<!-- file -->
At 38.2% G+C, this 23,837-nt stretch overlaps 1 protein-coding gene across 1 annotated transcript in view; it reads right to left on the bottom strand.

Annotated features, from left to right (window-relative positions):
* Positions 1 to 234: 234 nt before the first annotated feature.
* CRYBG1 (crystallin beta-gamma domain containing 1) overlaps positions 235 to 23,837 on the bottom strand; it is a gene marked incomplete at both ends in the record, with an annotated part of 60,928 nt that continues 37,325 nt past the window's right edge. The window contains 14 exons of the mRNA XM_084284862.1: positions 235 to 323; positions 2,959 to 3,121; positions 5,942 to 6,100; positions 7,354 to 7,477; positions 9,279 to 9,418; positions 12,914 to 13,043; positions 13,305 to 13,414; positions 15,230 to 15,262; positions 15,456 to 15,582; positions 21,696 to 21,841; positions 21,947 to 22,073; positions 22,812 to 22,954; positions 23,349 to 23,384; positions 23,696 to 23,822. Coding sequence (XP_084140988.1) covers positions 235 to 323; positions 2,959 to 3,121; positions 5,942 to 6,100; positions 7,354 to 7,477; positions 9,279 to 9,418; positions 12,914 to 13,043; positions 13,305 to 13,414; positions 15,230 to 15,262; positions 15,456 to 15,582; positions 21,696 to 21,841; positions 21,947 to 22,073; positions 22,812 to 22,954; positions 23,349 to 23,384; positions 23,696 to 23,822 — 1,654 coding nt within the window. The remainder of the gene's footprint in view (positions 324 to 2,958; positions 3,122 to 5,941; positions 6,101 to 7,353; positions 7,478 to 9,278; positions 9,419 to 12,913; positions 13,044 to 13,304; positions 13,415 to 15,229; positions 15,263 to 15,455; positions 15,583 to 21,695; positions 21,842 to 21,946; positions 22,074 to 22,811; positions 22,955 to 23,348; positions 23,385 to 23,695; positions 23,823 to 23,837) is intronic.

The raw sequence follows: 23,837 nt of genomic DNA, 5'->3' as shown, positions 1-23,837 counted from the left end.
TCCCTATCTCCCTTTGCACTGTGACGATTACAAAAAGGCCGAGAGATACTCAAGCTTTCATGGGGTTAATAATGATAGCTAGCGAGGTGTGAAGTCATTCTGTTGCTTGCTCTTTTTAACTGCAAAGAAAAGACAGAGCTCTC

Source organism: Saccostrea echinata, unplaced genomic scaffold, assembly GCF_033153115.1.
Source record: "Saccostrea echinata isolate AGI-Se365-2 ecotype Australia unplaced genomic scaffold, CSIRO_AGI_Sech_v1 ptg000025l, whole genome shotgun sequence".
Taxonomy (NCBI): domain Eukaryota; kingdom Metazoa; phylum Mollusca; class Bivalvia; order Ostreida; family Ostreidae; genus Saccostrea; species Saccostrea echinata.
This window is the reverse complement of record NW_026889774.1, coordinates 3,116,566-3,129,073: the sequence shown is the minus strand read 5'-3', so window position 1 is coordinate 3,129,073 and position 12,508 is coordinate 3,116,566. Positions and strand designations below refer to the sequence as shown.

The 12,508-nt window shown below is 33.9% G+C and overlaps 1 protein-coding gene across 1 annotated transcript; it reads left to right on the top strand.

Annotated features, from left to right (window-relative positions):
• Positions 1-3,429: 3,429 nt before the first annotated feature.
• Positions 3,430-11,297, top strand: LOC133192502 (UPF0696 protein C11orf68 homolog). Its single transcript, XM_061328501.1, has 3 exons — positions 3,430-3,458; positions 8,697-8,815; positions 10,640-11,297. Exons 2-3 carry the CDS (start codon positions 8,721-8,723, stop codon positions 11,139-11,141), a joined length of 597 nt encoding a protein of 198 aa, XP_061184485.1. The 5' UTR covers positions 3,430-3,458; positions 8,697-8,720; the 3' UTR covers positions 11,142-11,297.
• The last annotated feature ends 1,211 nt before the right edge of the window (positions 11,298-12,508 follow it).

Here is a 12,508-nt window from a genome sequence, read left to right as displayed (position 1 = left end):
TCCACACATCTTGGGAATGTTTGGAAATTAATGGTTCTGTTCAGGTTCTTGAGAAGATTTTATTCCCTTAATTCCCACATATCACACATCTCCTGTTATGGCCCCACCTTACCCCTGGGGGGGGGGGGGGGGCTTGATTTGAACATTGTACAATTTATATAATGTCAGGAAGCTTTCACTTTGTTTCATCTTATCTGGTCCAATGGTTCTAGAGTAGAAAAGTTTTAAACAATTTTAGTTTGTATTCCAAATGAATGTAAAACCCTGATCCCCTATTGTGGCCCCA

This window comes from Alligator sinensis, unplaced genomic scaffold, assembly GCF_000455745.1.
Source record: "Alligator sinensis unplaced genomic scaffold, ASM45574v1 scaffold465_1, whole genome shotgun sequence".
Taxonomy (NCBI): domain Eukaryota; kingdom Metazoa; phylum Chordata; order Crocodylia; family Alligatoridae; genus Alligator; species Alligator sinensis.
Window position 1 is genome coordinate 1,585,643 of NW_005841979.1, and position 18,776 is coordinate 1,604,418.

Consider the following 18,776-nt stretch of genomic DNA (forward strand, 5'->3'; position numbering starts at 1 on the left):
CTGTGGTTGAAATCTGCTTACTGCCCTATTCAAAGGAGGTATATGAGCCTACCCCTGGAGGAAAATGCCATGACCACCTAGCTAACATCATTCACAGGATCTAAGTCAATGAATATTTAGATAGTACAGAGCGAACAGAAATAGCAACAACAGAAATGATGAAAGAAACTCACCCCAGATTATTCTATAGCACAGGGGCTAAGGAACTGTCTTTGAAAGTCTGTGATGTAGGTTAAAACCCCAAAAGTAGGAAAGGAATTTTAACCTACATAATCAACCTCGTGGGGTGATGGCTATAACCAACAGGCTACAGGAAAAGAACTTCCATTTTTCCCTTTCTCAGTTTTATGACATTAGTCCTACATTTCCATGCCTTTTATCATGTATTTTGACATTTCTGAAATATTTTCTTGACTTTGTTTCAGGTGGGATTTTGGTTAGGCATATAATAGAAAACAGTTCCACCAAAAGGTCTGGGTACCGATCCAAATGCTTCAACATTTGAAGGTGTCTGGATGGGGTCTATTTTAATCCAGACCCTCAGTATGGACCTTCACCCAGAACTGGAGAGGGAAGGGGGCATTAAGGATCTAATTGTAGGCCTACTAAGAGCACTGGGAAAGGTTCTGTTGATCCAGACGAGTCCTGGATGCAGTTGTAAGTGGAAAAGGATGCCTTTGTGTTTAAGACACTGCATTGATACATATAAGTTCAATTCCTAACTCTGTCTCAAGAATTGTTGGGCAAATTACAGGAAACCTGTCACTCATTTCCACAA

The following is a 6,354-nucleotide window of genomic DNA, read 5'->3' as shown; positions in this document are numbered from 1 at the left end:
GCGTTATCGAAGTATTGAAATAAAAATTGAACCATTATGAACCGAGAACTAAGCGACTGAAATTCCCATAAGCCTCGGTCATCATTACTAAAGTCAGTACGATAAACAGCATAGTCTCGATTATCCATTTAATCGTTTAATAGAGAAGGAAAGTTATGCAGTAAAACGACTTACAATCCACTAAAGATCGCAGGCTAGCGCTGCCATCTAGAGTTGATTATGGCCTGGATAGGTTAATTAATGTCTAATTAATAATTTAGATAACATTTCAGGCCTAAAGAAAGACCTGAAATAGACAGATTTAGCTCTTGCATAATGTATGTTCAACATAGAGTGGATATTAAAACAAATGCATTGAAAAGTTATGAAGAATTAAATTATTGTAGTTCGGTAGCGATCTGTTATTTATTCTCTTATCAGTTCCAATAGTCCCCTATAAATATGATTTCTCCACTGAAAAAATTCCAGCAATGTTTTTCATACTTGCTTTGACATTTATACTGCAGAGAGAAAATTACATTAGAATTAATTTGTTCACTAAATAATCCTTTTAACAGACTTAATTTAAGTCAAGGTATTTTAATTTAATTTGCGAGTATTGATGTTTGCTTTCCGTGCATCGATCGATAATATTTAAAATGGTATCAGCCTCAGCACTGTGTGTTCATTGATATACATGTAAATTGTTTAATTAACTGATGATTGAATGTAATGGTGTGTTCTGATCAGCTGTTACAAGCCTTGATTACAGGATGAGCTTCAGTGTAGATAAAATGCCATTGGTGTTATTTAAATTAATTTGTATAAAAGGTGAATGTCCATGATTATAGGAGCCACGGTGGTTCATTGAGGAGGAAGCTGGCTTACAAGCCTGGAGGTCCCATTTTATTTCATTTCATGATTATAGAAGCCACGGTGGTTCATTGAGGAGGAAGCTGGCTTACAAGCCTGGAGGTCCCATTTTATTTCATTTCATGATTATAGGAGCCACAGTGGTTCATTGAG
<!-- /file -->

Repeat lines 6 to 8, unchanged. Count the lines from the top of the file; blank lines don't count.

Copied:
TCCCTATCTCCCTTTGCACTGTGACGATTACAAAAAGGCCGAGAGATACTCAAGCTTTCATGGGGTTAATAATGATAGCTAGCGAGGTGTGAAGTCATTCTGTTGCTTGCTCTTTTTAACTGCAAAGAAAAGACAGAGCTCTC

Source organism: Saccostrea echinata, unplaced genomic scaffold, assembly GCF_033153115.1.
Source record: "Saccostrea echinata isolate AGI-Se365-2 ecotype Australia unplaced genomic scaffold, CSIRO_AGI_Sech_v1 ptg000025l, whole genome shotgun sequence".